I am taking Andrew NG’s deep learning course. He said stochastic gradient descent means that we update weights after we calculate every single sample. But when I saw examples for mini batch training using pytorch, I found that they update weights every mini batch and they used SGD optimizer. I am confused by the concept.
You are right. SGD optimizer in PyTorch actually is Mini-batch Gradient Descent with momentum.
Thanks a lot! So is there difference between SGD and ASGD?
In PyTorch, there are multiple capabilities with respect to the
SGD optimizer. Setting the
momentum parameter to
0 gives you standard SGD. If
momentum > 0, then you use momentum without the lookahead i.e., Classical Momentum.
nesterov is a
bool, which if set to true, provides the look ahead which is know as Nesterov’s Accelerated Gradient.
You may want to look up the implementation here.
Thanks! Maybe I should look up the implementation for details.
So what’s the Mini-batch’s size in PyTorch SGD optimizer?
what do you mean in mini-batch’s size
That is a hyperparameter that you have to decide. As a general rule of thumb, you do not want it to be very small (because in that case, you are not exploiting vectorized code, so it goes quite slow), and you definitely do not want it to be very high (recent studies show that training nets with large batches usually reach sharp minimas which do not generalize as well). Typically, for CNNs you see mini-batches which are powers of two between 16 (usually for large nets) to 128 or 256 (for smaller nets). For other architectures like FCN or R-CNNs people might use purely stochastic mini-batches (i.e batch-size = 1).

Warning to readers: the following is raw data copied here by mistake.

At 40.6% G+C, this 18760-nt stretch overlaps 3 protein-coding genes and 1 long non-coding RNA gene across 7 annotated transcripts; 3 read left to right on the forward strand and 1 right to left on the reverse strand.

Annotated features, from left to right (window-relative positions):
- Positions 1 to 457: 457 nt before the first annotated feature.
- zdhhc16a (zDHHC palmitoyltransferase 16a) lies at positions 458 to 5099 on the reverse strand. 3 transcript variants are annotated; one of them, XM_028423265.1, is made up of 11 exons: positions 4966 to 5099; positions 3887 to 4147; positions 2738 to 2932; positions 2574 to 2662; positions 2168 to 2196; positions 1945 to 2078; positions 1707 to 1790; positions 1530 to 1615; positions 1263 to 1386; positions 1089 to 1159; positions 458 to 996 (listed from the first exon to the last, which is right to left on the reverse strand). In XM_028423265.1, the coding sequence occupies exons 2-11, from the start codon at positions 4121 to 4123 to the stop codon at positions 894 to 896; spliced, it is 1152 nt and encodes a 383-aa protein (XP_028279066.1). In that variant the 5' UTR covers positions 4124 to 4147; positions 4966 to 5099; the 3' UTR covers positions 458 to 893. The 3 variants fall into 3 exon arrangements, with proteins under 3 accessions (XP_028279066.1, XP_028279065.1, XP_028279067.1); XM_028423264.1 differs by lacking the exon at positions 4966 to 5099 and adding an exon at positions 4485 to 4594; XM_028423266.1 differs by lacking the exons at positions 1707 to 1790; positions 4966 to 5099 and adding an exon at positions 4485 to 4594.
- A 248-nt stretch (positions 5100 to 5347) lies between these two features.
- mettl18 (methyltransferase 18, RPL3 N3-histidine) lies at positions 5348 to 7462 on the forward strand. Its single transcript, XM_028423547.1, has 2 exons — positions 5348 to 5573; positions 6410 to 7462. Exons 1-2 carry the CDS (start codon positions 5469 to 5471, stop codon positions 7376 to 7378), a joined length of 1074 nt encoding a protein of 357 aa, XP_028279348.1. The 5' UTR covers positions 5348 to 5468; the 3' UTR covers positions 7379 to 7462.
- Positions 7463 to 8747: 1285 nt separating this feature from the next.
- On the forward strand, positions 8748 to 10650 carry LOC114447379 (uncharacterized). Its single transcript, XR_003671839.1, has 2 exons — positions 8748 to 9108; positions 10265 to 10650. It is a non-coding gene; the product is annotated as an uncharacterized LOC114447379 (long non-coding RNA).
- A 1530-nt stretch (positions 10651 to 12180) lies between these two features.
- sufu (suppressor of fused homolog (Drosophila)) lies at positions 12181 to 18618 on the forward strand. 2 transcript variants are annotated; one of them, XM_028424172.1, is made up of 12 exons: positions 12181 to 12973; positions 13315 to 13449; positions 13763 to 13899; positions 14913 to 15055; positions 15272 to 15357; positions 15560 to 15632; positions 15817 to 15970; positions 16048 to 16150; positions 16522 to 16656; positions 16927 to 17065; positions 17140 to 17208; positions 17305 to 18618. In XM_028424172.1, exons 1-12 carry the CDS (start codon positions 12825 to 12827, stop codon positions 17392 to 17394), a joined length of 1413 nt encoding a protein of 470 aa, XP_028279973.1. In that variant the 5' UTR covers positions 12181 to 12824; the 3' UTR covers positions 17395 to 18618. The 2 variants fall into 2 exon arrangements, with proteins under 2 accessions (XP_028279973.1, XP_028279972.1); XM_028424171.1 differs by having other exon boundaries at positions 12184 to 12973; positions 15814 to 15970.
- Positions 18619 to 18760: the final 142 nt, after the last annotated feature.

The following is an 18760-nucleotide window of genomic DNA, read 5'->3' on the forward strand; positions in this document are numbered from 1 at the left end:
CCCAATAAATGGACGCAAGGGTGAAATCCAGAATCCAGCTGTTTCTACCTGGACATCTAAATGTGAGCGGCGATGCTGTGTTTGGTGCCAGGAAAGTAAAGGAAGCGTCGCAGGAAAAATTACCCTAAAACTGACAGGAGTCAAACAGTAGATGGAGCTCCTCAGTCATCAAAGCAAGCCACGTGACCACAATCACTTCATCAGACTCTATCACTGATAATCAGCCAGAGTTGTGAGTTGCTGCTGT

Implementation details: you define the size of the mini-batch in the data loader, not in the optimizer. Something like:
train_loader = torch.utils.data.DataLoader(train, batch_size=batch_size, shuffle=True, num_workers=12, pin_memory=True)
where train is your dataset, batch_size is your batch size (integer) and shuffle is if you want to shuffle the data (True in training, False in inference).
A hyperparameter, I thought it was the default setting in PyTorch SGD optimizer, but according to @Ismail_Elezi reply, I was wrong.
PyTorch’s optimizers usually only look at the
.grad attribute of parameters, which means that all they define is a rule to update parameters given the gradients. They do not care if it is from a batch, a single data, or even manually set.